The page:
This is a multi-article format dissertation that explores emotional and cognitive engagement in higher education classrooms. Student engagement in higher education classrooms has been associated with desired outcomes such as academic achievement, retention, and graduation. Student engagement is a multi-faceted concept, consisting of behavioral, emotional, and cognitive components. A deeper understanding of how these components interact would allow instructors and course designers to facilitate more engaging learning experiences for students. The first article is an extended literature review that investigates the extant empirical research on the relationship between emotional and cognitive engagement, and between emotional engagement and academic outcomes in post-secondary classrooms. I find that this topic has been scantily researched in the past 16 years and conclude that the relationship between emotional and cognitive engagement is cyclical, rather than linear, and is influenced by student control appraisals, value appraisals, achievement goals, and the classroom environment. The second article investigates the longitudinal relationship between emotional and cognitive engagement in university blended learning courses across 2 institutions, with 68 students. Using intensive longitudinal data collection and structural equation modeling, I find that course design and student perception variables have a greater influence on engagement than individual student characteristics and that student multitasking has a strong negative influence on engagement. Students' perceptions of the importance of the activity has a strong positive influence on both cognitive and emotional engagement. An important outcome of engagement is the students' perceptions that they were learning and improving. While emotional and cognitive engagement are highly correlated, the results do not indicate that emotional engagement leads to higher levels of cognitive engagement.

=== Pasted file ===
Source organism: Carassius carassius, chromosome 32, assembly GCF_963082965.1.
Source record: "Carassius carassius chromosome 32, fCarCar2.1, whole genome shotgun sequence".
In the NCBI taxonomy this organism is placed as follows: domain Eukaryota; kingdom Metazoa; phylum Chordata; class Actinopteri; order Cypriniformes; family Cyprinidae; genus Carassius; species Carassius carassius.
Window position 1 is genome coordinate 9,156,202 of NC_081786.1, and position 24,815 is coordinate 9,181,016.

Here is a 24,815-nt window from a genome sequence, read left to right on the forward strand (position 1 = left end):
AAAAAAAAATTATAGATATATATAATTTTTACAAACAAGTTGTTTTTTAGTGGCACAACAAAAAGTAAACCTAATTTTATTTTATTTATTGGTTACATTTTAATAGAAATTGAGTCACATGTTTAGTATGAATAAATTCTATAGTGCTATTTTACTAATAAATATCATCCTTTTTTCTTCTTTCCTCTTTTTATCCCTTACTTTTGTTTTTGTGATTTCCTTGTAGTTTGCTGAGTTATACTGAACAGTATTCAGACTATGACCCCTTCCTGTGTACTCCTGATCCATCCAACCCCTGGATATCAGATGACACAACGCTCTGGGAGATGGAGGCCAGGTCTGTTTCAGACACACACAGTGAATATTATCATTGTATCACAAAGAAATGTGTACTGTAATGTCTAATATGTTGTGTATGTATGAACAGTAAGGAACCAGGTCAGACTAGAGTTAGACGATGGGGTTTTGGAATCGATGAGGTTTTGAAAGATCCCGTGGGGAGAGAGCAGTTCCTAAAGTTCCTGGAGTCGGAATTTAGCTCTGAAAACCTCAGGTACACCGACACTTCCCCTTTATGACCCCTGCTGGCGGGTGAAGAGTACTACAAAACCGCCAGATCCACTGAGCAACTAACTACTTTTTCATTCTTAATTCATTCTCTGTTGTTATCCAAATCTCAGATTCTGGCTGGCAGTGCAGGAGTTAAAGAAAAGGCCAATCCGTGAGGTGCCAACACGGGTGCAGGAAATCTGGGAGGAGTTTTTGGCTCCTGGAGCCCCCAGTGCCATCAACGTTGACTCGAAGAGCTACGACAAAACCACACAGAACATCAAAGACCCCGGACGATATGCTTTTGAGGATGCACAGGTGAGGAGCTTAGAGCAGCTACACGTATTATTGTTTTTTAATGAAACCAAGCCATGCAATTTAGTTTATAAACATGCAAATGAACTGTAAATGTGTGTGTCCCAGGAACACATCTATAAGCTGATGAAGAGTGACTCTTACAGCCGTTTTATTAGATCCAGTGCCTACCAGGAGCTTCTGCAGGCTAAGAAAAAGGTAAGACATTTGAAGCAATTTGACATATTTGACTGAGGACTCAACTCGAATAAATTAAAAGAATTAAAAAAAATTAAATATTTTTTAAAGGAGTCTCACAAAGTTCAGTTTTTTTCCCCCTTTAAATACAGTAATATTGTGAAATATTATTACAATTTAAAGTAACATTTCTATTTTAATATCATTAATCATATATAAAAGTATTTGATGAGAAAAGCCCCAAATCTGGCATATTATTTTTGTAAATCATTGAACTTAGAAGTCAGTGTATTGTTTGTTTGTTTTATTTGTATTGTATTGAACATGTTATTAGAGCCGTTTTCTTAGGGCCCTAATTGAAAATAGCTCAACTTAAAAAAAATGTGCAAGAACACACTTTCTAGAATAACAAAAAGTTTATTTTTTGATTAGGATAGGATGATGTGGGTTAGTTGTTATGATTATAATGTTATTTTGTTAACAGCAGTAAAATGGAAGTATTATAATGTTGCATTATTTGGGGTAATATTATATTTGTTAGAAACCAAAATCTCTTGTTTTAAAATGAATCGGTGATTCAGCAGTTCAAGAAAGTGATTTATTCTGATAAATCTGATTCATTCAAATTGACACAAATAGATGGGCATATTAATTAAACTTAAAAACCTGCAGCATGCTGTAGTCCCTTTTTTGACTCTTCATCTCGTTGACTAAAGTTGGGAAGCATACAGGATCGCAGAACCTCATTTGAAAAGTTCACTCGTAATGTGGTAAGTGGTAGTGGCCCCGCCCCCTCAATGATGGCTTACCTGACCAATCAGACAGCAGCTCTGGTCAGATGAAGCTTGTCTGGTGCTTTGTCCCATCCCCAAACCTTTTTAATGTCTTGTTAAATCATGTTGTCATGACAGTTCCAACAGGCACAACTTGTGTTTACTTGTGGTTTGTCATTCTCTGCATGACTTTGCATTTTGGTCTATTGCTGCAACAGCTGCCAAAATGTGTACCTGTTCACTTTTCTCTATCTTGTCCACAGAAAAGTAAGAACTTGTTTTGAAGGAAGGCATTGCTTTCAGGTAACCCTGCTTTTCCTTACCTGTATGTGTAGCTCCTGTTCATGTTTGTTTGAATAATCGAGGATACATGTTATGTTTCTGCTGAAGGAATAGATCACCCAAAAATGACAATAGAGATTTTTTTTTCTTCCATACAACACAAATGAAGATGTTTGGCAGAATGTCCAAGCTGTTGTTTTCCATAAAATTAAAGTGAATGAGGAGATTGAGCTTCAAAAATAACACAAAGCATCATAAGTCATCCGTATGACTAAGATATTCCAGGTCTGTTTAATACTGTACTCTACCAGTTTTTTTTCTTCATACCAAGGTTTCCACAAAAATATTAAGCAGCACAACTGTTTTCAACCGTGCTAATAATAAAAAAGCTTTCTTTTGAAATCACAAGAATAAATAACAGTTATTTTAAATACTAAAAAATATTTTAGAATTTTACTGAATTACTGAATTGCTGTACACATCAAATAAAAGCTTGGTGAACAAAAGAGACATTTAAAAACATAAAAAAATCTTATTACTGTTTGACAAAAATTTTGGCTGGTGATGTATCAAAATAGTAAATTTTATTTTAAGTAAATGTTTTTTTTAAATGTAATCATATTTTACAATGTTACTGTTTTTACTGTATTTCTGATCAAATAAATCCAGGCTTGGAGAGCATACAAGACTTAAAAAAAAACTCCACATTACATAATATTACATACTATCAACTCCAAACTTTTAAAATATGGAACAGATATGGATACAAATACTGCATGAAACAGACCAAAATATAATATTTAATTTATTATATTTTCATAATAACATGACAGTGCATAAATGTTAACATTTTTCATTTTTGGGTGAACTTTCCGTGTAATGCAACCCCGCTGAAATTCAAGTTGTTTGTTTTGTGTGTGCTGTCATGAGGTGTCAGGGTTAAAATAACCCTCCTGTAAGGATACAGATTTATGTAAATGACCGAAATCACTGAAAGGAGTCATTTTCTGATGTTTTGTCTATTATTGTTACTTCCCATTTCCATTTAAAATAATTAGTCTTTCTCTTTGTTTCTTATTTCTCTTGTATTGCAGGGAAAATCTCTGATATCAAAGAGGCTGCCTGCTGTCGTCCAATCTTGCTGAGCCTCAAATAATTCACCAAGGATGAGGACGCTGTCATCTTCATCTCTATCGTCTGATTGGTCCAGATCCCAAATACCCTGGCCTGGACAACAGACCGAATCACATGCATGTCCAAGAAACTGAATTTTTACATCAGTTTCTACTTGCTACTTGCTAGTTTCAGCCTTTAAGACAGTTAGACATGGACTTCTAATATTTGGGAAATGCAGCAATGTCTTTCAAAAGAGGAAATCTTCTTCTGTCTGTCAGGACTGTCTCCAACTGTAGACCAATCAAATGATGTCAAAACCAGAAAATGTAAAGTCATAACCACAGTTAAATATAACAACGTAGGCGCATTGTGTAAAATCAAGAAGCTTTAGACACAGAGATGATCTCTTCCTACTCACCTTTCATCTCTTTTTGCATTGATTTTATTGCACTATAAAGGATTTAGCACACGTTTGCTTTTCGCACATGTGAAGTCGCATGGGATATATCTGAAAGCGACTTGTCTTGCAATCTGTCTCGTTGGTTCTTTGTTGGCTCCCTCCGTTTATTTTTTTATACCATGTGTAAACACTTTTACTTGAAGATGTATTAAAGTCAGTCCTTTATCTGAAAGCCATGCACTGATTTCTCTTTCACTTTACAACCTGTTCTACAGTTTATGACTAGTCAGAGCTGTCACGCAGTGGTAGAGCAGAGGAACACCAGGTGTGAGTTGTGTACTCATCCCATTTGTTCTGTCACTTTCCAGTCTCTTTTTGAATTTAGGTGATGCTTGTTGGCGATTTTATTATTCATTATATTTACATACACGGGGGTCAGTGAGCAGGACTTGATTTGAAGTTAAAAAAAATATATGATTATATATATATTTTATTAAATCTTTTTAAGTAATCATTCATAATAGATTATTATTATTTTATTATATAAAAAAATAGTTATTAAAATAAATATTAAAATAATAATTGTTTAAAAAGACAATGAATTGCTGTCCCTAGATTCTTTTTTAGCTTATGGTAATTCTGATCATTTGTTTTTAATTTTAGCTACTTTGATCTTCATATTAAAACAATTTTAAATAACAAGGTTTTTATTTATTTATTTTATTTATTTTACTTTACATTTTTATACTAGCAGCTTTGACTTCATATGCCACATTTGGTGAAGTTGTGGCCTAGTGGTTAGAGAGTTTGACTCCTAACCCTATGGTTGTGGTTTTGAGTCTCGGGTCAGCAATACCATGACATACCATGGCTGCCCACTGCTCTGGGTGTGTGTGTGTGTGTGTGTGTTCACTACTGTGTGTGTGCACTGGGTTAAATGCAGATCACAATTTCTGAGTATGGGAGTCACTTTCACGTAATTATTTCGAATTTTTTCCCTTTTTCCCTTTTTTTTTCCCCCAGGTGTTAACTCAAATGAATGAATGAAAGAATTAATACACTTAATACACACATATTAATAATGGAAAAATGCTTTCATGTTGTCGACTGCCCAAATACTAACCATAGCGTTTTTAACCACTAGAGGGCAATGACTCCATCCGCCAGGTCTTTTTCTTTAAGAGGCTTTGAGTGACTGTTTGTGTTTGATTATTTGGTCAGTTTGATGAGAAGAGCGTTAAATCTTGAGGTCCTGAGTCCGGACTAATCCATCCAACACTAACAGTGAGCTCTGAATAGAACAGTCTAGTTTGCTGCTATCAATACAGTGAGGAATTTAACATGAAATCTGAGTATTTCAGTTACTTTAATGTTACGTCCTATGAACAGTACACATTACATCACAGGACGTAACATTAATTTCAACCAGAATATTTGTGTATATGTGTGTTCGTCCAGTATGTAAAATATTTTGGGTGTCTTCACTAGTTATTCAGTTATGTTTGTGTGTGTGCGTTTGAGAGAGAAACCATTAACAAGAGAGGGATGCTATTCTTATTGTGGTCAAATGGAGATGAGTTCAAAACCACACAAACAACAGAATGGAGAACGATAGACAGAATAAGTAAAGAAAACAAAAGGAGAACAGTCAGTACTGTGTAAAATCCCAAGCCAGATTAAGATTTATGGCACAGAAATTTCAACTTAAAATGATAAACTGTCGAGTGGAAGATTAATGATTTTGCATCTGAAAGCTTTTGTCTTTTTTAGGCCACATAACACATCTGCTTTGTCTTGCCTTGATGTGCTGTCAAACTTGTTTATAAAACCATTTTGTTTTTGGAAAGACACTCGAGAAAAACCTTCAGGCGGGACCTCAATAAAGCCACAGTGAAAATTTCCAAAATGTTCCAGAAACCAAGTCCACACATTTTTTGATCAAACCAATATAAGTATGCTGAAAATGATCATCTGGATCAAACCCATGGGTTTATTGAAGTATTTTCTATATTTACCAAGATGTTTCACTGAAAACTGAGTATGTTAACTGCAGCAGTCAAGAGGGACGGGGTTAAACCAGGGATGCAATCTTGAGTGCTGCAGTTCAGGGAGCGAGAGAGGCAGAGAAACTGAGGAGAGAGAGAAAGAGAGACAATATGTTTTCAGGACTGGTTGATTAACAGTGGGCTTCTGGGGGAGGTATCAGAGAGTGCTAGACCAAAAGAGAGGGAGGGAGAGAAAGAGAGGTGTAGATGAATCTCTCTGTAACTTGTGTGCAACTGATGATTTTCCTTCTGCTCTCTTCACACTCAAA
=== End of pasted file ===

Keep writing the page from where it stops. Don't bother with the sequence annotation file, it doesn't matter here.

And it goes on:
College and Department

David O. McKay School of Education; Instructional Psychology and Technology



Date Submitted


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learner engagement, emotional experience, higher education, blended learning, structural equation models, student experience